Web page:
Eldon Ray James Oral History

Starting early this fall, as the ALA Archives Graduate Assistant, I had the privilege of transcribing the oral history of Eldon Ray James, retired librarian, formerly incarcerated person, and advocate for the rights of incarcerated people. After transcribing over three hours of dialogue between Ray James and Deputy County Librarian at the Alameda County Library, Deb Sica, I believe I just got paid to listen to the most interesting story I’ve ever heard.

Ray James, before becoming a figurehead in the movement to secure information access for incarcerated people in the United States, served in Germany during the Vietnam War, ran for office in the Colorado House of Representatives, won awards for his amazing journalism in multiple publications, and was reportedly a part of the (unconfirmed) first interracial double date in Baylor University history. He did all of this before being sentenced to 70 months in prison for aiding in the distribution of cocaine and methamphetamines. Continue reading “Eldon Ray James Oral History”

Oral Histories at the ALA Archives

File from the ALSC Oral History Project.

Alongside written records, photographs, and publications, the American Library Association Archives also holds over 150 interviews of individual librarians and library workers. These oral histories and interviews provide a vital resource of librarian recollections that may not be otherwise found in administrative records, photographs, and correspondence. These stories told by librarians and library workers provide context to their lives and career, how their experiences and education shaped their librarianship, and how certain events shaped their personal and professional lives.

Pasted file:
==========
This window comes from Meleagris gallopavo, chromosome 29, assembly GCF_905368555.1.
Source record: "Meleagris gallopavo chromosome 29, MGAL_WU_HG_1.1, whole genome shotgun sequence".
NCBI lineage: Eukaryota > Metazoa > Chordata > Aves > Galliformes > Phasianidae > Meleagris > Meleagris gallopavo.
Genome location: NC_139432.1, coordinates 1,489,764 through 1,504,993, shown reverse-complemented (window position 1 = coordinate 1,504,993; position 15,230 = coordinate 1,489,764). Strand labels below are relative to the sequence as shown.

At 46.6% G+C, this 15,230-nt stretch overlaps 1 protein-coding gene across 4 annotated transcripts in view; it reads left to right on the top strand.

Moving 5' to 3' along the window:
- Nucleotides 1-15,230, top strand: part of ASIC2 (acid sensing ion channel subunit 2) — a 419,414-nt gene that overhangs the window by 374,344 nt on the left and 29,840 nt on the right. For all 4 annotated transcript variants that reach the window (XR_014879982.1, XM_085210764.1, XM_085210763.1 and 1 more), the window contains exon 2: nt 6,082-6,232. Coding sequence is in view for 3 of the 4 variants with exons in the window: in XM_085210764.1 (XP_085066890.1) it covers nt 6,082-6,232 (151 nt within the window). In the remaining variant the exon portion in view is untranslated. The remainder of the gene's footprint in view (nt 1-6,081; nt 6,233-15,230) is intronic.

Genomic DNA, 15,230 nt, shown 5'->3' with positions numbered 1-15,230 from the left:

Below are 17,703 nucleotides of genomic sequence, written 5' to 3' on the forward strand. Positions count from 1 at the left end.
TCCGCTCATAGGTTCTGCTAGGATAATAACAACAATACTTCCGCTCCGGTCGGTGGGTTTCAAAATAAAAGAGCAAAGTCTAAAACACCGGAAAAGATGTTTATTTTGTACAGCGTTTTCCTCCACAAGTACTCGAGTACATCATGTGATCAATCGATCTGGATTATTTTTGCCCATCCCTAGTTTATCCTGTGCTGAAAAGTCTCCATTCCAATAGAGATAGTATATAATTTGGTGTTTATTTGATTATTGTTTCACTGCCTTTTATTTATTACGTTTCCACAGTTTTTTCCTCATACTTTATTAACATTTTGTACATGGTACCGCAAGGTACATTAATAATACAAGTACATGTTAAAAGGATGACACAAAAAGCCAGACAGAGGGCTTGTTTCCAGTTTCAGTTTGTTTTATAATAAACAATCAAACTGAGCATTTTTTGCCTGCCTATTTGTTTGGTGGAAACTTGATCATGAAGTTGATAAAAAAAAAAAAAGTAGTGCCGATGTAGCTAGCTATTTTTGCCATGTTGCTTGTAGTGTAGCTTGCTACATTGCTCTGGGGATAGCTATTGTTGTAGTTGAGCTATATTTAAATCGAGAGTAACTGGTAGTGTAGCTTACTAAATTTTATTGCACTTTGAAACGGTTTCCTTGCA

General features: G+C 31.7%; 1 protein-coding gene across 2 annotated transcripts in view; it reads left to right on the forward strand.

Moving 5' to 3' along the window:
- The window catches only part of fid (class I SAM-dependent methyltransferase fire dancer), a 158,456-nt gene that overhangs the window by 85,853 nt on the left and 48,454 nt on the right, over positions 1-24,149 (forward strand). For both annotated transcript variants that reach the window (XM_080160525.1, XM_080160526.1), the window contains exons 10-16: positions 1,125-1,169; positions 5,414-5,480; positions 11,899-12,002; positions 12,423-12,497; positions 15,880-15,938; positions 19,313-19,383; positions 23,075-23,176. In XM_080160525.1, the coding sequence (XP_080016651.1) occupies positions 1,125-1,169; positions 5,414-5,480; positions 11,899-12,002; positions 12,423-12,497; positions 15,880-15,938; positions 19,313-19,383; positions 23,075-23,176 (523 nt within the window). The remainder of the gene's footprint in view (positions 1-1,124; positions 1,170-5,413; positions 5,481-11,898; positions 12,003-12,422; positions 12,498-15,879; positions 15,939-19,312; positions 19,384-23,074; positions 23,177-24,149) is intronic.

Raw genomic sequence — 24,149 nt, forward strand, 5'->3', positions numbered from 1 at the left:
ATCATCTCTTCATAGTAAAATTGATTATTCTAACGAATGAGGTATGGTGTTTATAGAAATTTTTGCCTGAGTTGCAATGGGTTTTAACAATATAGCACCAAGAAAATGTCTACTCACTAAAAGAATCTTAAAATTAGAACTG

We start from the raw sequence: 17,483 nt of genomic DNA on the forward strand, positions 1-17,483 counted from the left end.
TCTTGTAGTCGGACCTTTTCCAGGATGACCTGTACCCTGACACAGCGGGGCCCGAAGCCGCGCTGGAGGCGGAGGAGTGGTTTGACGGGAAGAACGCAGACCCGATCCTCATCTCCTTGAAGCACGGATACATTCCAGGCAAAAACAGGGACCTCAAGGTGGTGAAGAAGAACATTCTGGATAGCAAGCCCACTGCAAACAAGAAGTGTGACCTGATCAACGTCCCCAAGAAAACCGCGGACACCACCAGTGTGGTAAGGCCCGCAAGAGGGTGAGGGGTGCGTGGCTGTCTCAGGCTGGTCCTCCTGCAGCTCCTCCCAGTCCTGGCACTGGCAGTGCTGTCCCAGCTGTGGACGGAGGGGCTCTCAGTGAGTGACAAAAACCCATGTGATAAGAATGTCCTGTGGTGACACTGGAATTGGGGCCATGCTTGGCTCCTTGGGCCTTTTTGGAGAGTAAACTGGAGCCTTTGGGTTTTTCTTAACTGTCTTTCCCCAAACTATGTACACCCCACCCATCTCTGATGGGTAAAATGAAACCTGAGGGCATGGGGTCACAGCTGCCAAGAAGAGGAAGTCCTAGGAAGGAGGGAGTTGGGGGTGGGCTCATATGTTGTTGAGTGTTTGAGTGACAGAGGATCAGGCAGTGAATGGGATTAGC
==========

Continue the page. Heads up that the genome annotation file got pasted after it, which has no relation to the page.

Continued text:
While the ALA Archives does not currently have its own active oral history program, the Archives collects and supports projects that capture the voices of librarians and library workers as part of its mission to preserve the history of librarianship. Here is a small selection the oral history projects and interviews that the Archives holds: Continue reading “Oral Histories at the ALA Archives”

Miss “Public Libraries” Mary Eileen Ahern

Last issue of Libraries magazine.
The last issue of Libraries magazine.

Festschrifts are a common way to honor someone in academia, and line the shelves of many academic libraries. They typically contain academic essays related to the person’s life work, contributed traditionally by the person’s former doctoral students and colleagues. But what about a Festschrift that’s instead full of nothing but praise for the person being honored gathered from common workers in their field, and furthermore isn’t for an academic, but instead for a public-service librarian? This is the final issue of Libraries magazine, honoring one Mary Eileen Ahern. Continue reading “Miss “Public Libraries” Mary Eileen Ahern”

The Library Science Library at the University of Illinois, 1944-2009

Two library students stand just outside of the Library School Library, holding stacks of books.
Two library students stand just outside of the Library School Library, holding stacks of books.